Exporting and Analyzing Ethereum Blockchain

Evgeny Medvedev
May 10, 2018 · 7 min read

There are many cases when you want to export Ethereum data to the csv format and run some queries, perform analysis, draw diagrams/charts/graphs etc. Some of the questions you might be interested in:

  1. When did the first in history ERC20 transfer happen?
  2. How many ERC20 compatible contracts are there on the blockchain?
  3. What are the most popular tokens?
  4. What fraction of ERC20 transfers are sent to new addresses, i.e. addresses that had 0 balance before?
  5. In what order are transactions included in a block in relation to their gas price?
  6. What fraction of all transactions are calls to contracts?
  7. What was the highest transaction throughput?
  8. What is the total Ether volume?
  9. Token balance for any address on any date?
  10. What is the total gas used in all transactions?

In this article I will walk you through the process of exporting Ethereum blocks, transactions and ERC20 transfers using Ethereum ETL, running SQL queries with AWS Athena and visualizing the data in AWS QuickSight.

Read until the end and you will know the answers to the questions above.

Exporting Data to CSV

I exported the first 5 million blocks and the whole process took me:

Below is the step-by-step guide:

Wait until geth downloads the blocks that you need. You can check it by running:

Normally geth will download the latest state after the blocks are loaded. You don’t need to wait until the full sync though. As soon as geth downloads the blocks you can start exporting the data.

  • Clone Ethereum ETL
  • Install dependencies
  • Run Ethereum ETL (you may want to comment out the parts that you don’t need in export_all.sh before running it):

Wait until it finishes by inspecting nohup.out. The output will be partitioned in Hive style, every partition containing 100k blocks. Totally 146 files (no ERC20 transfers in first 400k blocks).

Blocks — 4.8 GB:

Transactions — 51.5 GB:

ERC20 transfers — 7.9 GB:

You can generate a new access and secret keys in IAM console https://console.aws.amazon.com/iam/home

  • Upload the files to S3:

Here is the price breakdown for Singapore:

You don’t pay data transfer costs into EC2 when synchronizing with the Ethereum network. Data transfers between EC2 and S3 are also free within the same region.

Before you proceed you might want to convert the CSV files into a columnar format: Converting Ethereum ETL files to Parquet. This step is not necessary but it will significantly reduce the running time and the cost of your SQLs.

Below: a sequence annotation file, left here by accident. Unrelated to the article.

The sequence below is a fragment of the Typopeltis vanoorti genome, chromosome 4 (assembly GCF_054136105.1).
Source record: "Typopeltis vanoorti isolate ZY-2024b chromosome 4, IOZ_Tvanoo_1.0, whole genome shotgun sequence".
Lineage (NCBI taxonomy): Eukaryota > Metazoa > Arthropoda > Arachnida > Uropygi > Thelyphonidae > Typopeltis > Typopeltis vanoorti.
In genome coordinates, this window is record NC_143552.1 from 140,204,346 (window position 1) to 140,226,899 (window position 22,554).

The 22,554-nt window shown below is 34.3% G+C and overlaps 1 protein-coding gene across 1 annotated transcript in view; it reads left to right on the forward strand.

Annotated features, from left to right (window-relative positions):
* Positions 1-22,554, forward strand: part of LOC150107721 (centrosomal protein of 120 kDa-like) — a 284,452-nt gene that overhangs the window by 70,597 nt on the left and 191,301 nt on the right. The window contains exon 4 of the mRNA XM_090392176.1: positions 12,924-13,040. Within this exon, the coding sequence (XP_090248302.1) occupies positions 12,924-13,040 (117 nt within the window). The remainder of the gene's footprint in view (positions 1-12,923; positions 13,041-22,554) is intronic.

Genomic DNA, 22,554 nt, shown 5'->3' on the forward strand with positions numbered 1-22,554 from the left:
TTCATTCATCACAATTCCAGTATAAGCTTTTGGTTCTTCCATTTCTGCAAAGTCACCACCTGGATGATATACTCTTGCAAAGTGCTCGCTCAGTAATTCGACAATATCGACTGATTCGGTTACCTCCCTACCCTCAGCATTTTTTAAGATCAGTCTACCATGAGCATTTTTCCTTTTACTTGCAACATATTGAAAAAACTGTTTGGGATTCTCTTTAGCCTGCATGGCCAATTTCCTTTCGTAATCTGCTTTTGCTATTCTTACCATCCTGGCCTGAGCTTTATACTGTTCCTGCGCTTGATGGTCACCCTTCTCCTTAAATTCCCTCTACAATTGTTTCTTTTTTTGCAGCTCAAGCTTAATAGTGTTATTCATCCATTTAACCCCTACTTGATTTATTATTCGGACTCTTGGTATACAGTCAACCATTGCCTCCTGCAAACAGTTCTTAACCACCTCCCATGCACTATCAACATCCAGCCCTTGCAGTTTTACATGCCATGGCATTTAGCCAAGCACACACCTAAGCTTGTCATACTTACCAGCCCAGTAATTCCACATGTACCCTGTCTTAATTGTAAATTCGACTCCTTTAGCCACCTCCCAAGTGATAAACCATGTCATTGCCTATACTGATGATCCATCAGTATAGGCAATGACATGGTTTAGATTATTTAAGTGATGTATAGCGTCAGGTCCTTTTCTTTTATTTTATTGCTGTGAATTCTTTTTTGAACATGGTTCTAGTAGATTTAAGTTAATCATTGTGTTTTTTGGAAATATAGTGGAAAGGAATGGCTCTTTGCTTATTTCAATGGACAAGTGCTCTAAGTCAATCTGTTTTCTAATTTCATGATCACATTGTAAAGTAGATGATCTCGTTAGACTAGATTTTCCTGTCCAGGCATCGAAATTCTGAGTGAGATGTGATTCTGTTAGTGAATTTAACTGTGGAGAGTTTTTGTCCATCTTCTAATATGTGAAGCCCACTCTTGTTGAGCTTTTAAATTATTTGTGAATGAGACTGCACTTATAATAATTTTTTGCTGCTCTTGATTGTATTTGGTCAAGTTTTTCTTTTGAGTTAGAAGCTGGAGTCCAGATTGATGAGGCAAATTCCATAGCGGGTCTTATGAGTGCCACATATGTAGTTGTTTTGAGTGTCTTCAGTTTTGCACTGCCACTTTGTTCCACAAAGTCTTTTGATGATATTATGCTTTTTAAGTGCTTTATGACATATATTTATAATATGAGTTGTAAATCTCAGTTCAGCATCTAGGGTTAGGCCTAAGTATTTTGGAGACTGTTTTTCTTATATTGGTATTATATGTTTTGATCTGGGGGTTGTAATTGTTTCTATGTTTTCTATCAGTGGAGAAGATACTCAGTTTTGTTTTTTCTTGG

Running SQLs in AWS Athena

Amazon Athena is an interactive query service that makes it easy to analyze data in Amazon S3 using standard SQL. Athena is serverless, so there is no infrastructure to manage, and you pay only for the queries that you run. You can also connect to it with the JDBC driver.

  • Run sanity check queries:
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To narrow down the query to partitions that cover a certain block range ($query_start_block, $query_end_block) filter by end_block and start_block — this will reduce the cost and run time:

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  • Token balance for any address on any block height:
  • The first ERC20 transfer:
  • How many ERC20 compatible contracts are there on the blockchain?
  • What fraction of ERC20 transfers are sent to new addresses, i.e. addresses that had 0 balance before the transfer? (48%)
  • What was the highest transaction throughput, assuming 15 seconds block time? (25 transactions per second)
  • Maximum number of ERC20 transfers per transaction (1000):
  • Total Ether volume (5.8 billion Ether ~= $2.9 trillion for $500/Ether):
  • Total value of gas used (746 thousand Ether ~= $373 million ) (this should use receipts.gas_used instead of transactions.gas):

AWS Athena charges you 5$ per TB of data scanned. You can save on costs and get better performance if compress data, or convert it to columnar formats such as Apache Parquet. Read my article on how to convert the CSVs to Parquet: Converting Ethereum ETL files to Parquet.

Visualizing the Data

Amazon QuickSight is a cloud-powered business analytics service that makes it easy to build visualizations, perform ad-hoc analysis, and get business insights from your data. It allows querying data from Amazon Redshift, Amazon RDS, Amazon Athena, Amazon S3, and Amazon EMR (Presto and Apache Spark); connect to databases like SQL Server, MySQL, and PostgreSQL, in the cloud or on-premises.

  • Sign in to QuickSight console https://us-east-1.quicksight.aws.amazon.com/sn/start
  • Go to Manage QuickSight on the top right > Account Settings > Edit AWS Permissions. Check the box for Amazon Athena, Amazon S3 and select all S3 buckets
  • Return to the QuickSight dashboard and click on Manage Data
  • Click on New Data Set and select Athena
  • Enter the Data source name and click on Create Data Source
  • Select ethereumetl database, then blocks table
  • TODO

Here are some visualizations I created:

  • Transaction Count
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  • ERC20 Transfer Count
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The peak on November 27 with over 1 million transfers is when INS Promo token sale happened https://blog.ins.world/insp-ins-promo-token-mixup-clarified-d67ef20876a3

  • ERC20 Tokens with Greatest Number of Transfers
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AWS QuickSight charges you $12 per user-month, the first user is free https://aws.amazon.com/quicksight/.

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